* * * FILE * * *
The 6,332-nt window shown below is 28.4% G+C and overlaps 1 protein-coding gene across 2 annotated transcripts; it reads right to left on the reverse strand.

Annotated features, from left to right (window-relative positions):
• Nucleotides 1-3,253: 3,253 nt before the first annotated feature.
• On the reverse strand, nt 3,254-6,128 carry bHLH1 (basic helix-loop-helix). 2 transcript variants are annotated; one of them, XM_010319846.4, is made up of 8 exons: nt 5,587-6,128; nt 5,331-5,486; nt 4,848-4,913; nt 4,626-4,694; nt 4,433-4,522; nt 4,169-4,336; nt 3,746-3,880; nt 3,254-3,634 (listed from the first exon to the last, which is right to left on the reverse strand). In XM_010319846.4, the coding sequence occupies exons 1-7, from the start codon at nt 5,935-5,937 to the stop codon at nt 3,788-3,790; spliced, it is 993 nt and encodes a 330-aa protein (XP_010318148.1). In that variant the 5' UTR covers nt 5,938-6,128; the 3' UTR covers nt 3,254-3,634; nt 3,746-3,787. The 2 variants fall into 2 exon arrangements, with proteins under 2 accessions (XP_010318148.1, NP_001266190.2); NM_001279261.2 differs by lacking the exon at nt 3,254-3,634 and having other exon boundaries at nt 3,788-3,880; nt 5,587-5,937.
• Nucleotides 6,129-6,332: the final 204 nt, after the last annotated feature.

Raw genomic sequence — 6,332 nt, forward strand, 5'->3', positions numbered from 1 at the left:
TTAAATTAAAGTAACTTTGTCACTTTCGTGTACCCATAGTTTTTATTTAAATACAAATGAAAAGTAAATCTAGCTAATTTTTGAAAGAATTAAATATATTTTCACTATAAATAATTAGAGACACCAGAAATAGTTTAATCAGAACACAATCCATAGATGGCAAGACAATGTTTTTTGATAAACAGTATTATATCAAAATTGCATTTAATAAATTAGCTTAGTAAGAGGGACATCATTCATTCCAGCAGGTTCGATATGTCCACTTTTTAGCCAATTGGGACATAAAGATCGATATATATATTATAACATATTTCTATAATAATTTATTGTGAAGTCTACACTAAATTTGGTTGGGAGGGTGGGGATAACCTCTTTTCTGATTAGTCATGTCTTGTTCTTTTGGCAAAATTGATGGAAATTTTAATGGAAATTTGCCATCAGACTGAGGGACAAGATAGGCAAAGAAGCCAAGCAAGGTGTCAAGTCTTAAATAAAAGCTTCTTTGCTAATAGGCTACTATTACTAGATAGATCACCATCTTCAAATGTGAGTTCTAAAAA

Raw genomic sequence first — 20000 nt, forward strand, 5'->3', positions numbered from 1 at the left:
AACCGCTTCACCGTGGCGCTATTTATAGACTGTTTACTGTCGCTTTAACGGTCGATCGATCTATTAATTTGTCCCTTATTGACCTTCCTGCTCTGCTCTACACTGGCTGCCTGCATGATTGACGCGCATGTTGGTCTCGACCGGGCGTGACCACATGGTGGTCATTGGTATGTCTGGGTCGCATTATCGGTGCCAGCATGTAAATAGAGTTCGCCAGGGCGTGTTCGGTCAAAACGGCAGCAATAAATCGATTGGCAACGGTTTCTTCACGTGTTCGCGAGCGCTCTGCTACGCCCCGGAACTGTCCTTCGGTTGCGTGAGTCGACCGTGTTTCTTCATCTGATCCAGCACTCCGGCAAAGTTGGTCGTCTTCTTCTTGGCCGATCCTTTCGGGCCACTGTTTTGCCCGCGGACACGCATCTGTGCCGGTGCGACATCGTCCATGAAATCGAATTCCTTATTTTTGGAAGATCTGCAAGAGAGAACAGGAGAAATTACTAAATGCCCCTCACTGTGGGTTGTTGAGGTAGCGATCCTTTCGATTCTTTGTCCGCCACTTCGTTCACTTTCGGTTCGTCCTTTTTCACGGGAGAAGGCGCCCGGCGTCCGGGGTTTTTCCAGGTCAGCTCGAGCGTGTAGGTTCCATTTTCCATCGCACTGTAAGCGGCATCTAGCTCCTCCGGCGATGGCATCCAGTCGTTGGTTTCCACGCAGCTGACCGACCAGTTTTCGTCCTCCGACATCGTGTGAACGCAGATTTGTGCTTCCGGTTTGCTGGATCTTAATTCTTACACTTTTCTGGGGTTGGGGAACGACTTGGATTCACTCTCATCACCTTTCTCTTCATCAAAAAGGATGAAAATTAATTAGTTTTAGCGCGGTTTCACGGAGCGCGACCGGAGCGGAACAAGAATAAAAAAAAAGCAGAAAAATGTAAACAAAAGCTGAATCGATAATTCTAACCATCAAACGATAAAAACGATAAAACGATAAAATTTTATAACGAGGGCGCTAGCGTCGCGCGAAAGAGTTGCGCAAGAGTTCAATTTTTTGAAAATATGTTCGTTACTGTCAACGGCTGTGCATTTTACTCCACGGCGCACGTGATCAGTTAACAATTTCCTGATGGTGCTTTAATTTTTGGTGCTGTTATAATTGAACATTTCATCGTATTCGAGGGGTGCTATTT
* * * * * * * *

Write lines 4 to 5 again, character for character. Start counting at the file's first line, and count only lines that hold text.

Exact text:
• On the reverse strand, nt 3,254-6,128 carry bHLH1 (basic helix-loop-helix). 2 transcript variants are annotated; one of them, XM_010319846.4, is made up of 8 exons: nt 5,587-6,128; nt 5,331-5,486; nt 4,848-4,913; nt 4,626-4,694; nt 4,433-4,522; nt 4,169-4,336; nt 3,746-3,880; nt 3,254-3,634 (listed from the first exon to the last, which is right to left on the reverse strand). In XM_010319846.4, the coding sequence occupies exons 1-7, from the start codon at nt 5,935-5,937 to the stop codon at nt 3,788-3,790; spliced, it is 993 nt and encodes a 330-aa protein (XP_010318148.1). In that variant the 5' UTR covers nt 5,938-6,128; the 3' UTR covers nt 3,254-3,634; nt 3,746-3,787. The 2 variants fall into 2 exon arrangements, with proteins under 2 accessions (XP_010318148.1, NP_001266190.2); NM_001279261.2 differs by lacking the exon at nt 3,254-3,634 and having other exon boundaries at nt 3,788-3,880; nt 5,587-5,937.
• Nucleotides 6,129-6,332: the final 204 nt, after the last annotated feature.